Hydatid disease of central nervous system, a clinicopathological study of 33 cases
How to cite this article: Din NU, Raza M, Rahim S, Memon W, Ahmad Z. Hydatid disease of central nervous system, a clinicopathological study of 33 cases. J Neurosci Rural Pract 2023;14:293-7.
Involvement of central nervous system (CNS) by Hydatid cyst is rare comprising 0.5–4% of all hydatid cysts and principally affecting those younger than 20 years, giving rise to cystic masses mostly in the cerebral hemispheres. To report the clinicopathological findings of CNS hydatid cysts, we diagnosed and review the findings of the previous studies.
Materials and Methods:
All cases reported in our Section between January 1, 2001, and June 30, 2022, were included in the study. By searching our files, cases were retrieved, and diagnosis was confirmed. Follow-up was received on telephone. Ethical exemption was obtained.
Thirty-three cases were diagnosed. Almost all were received from rural areas. There were 17 females and 16 males. Mean and median age were 20 and 19 years, respectively. Over 60% were younger than 20 years of age. All 33 involved the cerebral and cerebellar hemispheres. Seventy six percent were supratentorial while 24% were infratentorial. The most common signs and symptoms included weakness, headaches, and seizures. All appeared as solitary cystic masses on imaging. Almost 67% were clinically suspected to be hydatid cysts. Grossly, thin-walled transparent unilocular or multilocular cysts filled with viscous material were received intact in 52% and in multiple pieces in 48% cases. Intact cysts measured 7 cm on average. All demonstrated typical histology. Of the nine patients whose follow-up was available, one died from unspecified acute surgery related complications. Four patients were asymptomatic at the time of follow-up, whereas four developed recurrent cysts. All eight received albendazole therapy.
Cerebellum/posterior fossa location was common. Several cases were received in multiple pieces with increased risk of recurrence. Clinicopathological features were similar to those reported in literature. This series will hopefully serve to increase awareness regarding CNS hydatid disease.
Central nervous system
Hydatid disease (Echinococcosis) occurs globally but is endemic in sheep and cattle breeding countries. It is especially common in the Middle East, South America, Central and South Europe, Mediterranean region, Australia, and New Zealand. The etiological agent is the tapeworm Taenia, genus Echinococcus, most commonly Echinococcus granulosus. Various carnivores, especially dogs, are the definitive hosts (dog tapeworm). The larva of the parasite resides in the gut of the definitive host. Humans are intermediate hosts and get infected accidentally via the feco-oral route or by direct contact with dogs. The ova migrate through the portal vessels to the liver. Liver and lungs are the organs most affected, accounting for 75% and 15% of cases, respectively. Passage through these first filters or bypassing of these filters by the larvae using lymphatics can lead to blood-born or lymphatic spread. Thus, any part of the body including brain, bones, spleen, kidneys, gallbladder, soft tissue including skeletal muscle may be affected by the cyst form of this parasite. Intracranial hydatid disease is rare and comprises 0.5–4% of all cases.[1-9]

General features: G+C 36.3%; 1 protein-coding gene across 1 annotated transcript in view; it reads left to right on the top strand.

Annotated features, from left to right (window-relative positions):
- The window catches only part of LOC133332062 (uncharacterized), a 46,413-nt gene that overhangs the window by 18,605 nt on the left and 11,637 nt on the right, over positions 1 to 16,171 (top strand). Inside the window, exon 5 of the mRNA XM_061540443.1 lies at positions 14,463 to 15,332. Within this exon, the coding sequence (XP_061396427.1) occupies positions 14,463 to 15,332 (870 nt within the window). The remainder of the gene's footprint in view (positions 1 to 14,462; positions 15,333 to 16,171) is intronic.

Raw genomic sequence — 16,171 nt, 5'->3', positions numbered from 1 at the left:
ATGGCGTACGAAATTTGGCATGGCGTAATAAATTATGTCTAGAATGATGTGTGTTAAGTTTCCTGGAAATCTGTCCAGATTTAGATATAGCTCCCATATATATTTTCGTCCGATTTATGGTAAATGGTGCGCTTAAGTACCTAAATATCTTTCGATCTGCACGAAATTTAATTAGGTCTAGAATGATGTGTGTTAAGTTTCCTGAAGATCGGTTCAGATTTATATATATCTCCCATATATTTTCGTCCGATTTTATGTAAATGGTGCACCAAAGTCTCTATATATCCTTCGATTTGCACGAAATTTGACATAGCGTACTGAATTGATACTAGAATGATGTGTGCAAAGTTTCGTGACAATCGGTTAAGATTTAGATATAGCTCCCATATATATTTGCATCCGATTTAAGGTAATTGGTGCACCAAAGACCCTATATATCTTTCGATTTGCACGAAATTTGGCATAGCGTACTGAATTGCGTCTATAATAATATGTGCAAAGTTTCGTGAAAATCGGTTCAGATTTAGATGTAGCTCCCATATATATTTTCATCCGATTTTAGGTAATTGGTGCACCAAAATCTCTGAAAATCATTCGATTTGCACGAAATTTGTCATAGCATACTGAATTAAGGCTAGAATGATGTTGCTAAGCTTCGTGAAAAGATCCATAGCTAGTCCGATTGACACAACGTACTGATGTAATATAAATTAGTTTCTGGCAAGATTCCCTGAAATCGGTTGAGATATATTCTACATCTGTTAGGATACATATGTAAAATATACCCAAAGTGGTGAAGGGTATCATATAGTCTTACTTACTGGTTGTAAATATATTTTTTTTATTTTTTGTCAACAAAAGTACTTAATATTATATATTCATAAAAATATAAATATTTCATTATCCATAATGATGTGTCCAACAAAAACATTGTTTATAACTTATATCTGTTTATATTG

Pakistan is an agricultural country. Hydatid disease is relatively common. We aim to report cases involving central nervous system (CNS) diagnosed over a 22-year period. We describe the clinical and histological features and discuss findings of the previous studies.
MATERIALS AND METHODS
We searched our files for cases involving the CNS diagnosed between January 1, 2001 and June 30, 2022. Cases were reviewed by two senior authors and histopathological diagnosis was confirmed. Clinical information was retrieved from computer files. Follow-up was obtained through telephone. Exemption was obtained from the Institution’s Ethical Review Committee.